Winter Fruit: English Drama, 1642-1660
University Press of Kentucky, 2014 M10 17 - 472 pages
Probably the most blighted period in the history of English drama was the time of the Civil Wars, Commonwealth, and Protectorate. With the theaters closed, the country at war, the throne in fatal decline, and the powers of Parliament and Cromwell growing greater, the received wisdom has been that drama in England largely withered and died.
Throughout the official hiatus in playing, he shows, dramas continued to be composed, translated, transmuted, published, bought, read, and even covertly acted. Furthermore, the tendency of drama to become interestingly topical and political grew more pronounced.
In illuminating one of the least understood periods in English literary history, Randall's study not only encompasses a large amount of dramatic and historical material but also takes into account much of the scholarship published in recent decades. Winter Fruit is a major interpretive work in literary and social history.
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... playwrights, the story of Solyman the Magnificent, a ruler misled by an unscrupulous adviser into believing that his son Mustapha was disloyal. In 1739 this general situation could be paralleled more or less readily to that of George II ...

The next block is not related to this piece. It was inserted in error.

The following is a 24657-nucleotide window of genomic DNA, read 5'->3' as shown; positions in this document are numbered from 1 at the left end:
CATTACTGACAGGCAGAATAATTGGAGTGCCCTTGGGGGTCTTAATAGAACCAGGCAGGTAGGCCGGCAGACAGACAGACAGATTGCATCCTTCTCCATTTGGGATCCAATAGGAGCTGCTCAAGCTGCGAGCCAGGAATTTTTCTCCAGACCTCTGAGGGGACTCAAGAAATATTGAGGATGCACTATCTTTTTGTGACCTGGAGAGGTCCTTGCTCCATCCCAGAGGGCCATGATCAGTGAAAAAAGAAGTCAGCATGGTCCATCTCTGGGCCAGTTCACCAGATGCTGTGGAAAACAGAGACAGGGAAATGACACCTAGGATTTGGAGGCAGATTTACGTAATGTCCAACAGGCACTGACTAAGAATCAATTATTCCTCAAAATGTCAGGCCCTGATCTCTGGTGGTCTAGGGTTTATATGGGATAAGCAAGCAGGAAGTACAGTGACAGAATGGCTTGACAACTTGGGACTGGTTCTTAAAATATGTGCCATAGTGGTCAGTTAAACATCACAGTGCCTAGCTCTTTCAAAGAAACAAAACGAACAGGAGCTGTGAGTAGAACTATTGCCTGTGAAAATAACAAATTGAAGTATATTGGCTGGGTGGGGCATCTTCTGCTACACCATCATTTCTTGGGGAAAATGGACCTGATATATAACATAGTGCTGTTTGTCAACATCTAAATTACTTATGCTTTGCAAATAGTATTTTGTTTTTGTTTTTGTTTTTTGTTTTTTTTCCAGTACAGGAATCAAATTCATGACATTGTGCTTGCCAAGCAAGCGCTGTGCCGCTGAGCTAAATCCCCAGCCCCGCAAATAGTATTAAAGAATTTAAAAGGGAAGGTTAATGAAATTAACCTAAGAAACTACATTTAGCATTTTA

... playwrights were less interested than others in this sort of thing, a good many might have said with the pamphleteer Richard Overton, “The figure is but the shell; will you not crack the shell to take out the kernell?” (Baiting A1 v) ...
... playwright William Cavendish put it, “Whensoever we see, we are always similizing” (English “Prince” 177). The resultant metaphors can be interesting, provocative, useful, memorable, beautiful, dangerous, and many things else. In the ...
... playwrights themselves: namely, the plays to be studied are writings. Furthermore, numerous as they are, they are survivors from a still larger body of writings. Even in the heyday of the playhouses, not all plays reached print, not ...
... playwright (“I wish in this play I had donne better” [5v)), but he is unusual and helpful for recording his hope that performers will compensate for them. He writes that “what is wanting in it I hope those eloquent tongs of yo actors ...
12 Fruits of Seasons Gone
15 The Cavendish Phenomenon
17 The Rising Sun
9 Mungrell Masques and Their Kin
10 The Persistence of Pastoral
11 The Craft of Translation